Tuesday, August 28, 2007
Rehab? No, no no...
I am healed! Now I know that my stalking days are over! For I have, for the first time in my albeit short but incredibly staple-filled life, I have showed remarkable strength in the face of adversity and preternatural restraint in the face of a celebrity. Yes, I did NOT approach a celebrity in the street, point at them, and say: you're off the telly.
My brush with celebrities began when I was in my early twenties and the series The Office was being shown for the first time on TV. One evening I got on the tube home at Warren Street and, leaping onto the train, I bumped into TIM FROM THE OFFICE, otherwise known as Martin Freeman. Instead of tipping him the nod to let him casually know that I had clocked him, but was mature enough not to approach him, I went right up to him, pointed at him, and said: "You're Tim from The Office or some other such banality. Not to be put off by his non=committal yes, thanks and the fact his body language was saying something else, probably with four letters and ending with something that rhymes with duck, I continued: "I really love The Office. It's brilliant" (How I CRINGE now)
I was unstoppable. Someone should have, for the love of all that is good and true in this world, stopped me, before I asked: "So, what are you doing now?"
Tim-from-The-Office looked terrified. His voice went a little trembly and squeaky as his balls crept back up inside. "Er... I'm just going out with friends."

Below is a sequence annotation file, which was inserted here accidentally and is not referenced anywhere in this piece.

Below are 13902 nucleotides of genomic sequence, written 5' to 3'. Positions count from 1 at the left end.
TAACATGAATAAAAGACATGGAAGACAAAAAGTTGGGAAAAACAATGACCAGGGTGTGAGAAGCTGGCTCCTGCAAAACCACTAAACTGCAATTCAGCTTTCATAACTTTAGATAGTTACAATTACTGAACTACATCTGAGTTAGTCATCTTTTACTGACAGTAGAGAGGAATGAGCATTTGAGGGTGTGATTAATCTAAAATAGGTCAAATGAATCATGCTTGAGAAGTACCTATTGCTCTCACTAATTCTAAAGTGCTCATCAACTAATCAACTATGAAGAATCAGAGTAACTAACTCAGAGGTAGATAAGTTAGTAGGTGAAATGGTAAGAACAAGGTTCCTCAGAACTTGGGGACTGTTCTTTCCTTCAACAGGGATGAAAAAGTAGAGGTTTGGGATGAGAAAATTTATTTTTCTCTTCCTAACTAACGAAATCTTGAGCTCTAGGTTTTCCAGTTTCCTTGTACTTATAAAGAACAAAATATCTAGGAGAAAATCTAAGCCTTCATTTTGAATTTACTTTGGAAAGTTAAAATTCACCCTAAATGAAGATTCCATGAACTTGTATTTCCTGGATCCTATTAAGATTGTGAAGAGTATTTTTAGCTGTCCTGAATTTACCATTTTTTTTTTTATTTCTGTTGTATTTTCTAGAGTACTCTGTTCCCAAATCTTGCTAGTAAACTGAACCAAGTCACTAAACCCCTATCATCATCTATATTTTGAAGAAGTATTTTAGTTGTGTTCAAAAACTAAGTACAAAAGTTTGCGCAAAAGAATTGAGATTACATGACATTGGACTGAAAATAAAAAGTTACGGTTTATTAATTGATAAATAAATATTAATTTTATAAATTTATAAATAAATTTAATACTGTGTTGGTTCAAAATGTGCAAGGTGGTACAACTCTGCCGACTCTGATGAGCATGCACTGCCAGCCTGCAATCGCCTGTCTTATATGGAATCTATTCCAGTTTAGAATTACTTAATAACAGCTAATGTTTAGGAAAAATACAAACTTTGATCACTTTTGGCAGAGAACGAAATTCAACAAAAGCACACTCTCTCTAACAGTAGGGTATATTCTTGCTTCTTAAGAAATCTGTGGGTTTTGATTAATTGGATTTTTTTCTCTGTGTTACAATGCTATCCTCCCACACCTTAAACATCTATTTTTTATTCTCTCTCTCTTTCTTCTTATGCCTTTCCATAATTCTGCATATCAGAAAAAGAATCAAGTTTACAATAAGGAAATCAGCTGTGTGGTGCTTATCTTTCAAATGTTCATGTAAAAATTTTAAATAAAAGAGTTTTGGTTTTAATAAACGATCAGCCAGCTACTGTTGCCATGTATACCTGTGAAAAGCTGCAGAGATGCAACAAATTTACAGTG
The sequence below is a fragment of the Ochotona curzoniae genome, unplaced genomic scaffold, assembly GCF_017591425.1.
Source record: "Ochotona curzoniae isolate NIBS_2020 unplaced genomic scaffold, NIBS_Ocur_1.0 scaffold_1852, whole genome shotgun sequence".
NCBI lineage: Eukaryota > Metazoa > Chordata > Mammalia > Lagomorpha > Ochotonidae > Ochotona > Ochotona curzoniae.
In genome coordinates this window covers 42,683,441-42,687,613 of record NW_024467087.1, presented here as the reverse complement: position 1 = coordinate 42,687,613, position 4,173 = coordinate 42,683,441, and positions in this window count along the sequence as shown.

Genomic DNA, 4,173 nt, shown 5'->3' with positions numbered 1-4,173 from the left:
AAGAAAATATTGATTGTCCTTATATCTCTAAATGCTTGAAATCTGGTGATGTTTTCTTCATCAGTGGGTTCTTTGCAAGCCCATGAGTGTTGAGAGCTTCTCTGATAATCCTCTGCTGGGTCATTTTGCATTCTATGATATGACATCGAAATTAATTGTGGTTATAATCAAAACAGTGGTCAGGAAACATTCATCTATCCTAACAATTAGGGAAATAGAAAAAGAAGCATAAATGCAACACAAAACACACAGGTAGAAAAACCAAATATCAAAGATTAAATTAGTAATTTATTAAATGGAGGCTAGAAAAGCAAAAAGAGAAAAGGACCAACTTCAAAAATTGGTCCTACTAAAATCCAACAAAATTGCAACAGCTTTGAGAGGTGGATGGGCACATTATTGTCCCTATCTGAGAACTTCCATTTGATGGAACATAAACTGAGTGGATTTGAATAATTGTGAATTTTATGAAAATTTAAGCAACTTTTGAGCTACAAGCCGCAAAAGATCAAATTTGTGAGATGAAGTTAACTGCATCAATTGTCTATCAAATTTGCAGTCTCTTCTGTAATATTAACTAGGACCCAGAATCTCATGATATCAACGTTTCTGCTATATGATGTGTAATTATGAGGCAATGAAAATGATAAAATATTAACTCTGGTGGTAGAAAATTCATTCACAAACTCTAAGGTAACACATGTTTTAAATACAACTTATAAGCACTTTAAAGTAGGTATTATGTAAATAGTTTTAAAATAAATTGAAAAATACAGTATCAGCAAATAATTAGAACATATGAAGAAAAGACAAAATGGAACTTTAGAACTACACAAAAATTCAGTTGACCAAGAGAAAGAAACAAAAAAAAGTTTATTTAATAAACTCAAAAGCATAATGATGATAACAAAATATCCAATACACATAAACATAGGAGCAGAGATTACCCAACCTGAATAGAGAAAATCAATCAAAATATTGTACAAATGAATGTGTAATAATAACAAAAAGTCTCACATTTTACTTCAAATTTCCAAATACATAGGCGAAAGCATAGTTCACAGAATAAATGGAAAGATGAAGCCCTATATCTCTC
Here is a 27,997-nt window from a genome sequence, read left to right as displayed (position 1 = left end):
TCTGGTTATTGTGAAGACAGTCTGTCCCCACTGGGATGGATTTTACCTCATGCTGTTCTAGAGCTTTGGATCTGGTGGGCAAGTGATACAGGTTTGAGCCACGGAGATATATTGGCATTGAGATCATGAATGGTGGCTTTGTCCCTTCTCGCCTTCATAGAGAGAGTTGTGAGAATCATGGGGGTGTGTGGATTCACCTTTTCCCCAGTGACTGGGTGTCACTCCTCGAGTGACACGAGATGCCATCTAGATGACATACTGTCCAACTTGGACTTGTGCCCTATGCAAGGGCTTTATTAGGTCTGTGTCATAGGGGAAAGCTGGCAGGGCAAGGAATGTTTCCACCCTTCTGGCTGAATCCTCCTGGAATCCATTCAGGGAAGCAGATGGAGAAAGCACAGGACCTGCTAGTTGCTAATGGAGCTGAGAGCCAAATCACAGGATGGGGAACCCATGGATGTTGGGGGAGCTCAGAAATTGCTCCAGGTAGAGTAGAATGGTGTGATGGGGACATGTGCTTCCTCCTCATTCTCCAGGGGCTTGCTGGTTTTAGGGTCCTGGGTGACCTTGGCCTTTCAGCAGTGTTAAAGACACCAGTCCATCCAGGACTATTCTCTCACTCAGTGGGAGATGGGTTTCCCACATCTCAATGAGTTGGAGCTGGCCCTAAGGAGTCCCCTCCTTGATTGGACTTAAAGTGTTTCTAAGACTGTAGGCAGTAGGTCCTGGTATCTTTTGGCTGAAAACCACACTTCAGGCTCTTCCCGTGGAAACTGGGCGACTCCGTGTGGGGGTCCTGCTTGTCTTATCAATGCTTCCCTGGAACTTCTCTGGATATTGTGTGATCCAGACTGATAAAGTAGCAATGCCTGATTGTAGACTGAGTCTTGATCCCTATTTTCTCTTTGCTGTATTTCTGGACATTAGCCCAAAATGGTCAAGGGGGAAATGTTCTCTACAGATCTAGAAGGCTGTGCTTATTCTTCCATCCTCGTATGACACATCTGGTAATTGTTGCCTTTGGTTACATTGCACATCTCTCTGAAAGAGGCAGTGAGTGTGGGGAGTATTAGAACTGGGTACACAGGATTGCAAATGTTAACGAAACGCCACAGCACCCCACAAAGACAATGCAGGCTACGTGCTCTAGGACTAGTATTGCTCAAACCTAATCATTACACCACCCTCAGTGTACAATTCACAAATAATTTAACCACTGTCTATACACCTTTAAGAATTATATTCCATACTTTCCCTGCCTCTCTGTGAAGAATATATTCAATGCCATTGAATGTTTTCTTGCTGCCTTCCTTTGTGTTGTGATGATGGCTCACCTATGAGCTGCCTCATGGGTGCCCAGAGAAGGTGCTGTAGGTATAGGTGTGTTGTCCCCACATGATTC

In my defence, I was actually asking him what project he was going to be working on now the first series had finished, but I was by then (alas! too late) too self conscious to try to explain. I sat down and contented myself with occasionally nudging whoever sat next to me and saying: "Look, that's Tim from The Office".
Since then I have met several celebrities and behaved most inappropriately. I have told Dermot McMurnaghan (the fit news reader with the static eyebrow) that I didn't realise he had to wear so much make up when he went on TV. Gyles Brandreth made me laugh so much that I ended up snorting tea out of my nose in front of him when I was interviewing him.
I have captain-saluted Richard Gere while he was surrounded by heavies and beauties and some heavy beauties). To his credit, he did salute me back, before he realised he didn't know who the hell I was.
This was at the same after-show party where I decided to drag a Canadian friend of mine called Helen around in search of celebrities to accost/rob/find out where they live so I could go home first and shave their cats. Poor Helen had to endure me becoming extremely pompous and pointing out our English stars in the room ("Look! That's the shit one from Steps, called H"). We walked past Vanessa Feltz who was talking to someone. As we passed, I became pompous again in the style of, as Gorilla Bananas has suggested, Rowan Atkinson as Blackadder. "Hey, lookin' good, 'Nessa", I said, pointing at her and nodding.
"Thanks" she smiled, before she realised she had no idea who the heck I was. But that was not the worst thing in the world. That came later, when I poured urine all over 50 years of British Film Making History.
We were standing around watching some boring dancing lesson from some overpaid wussbags Gloria Gaylord and Sebastian Schlong-Slinger Latin duo. I noticed an elderly lady next to me trying to stand on a chair so she could see. There was an even more frighteningly ancient mariner, with grey beard and weeping rheumy eye, trying to hoist her up.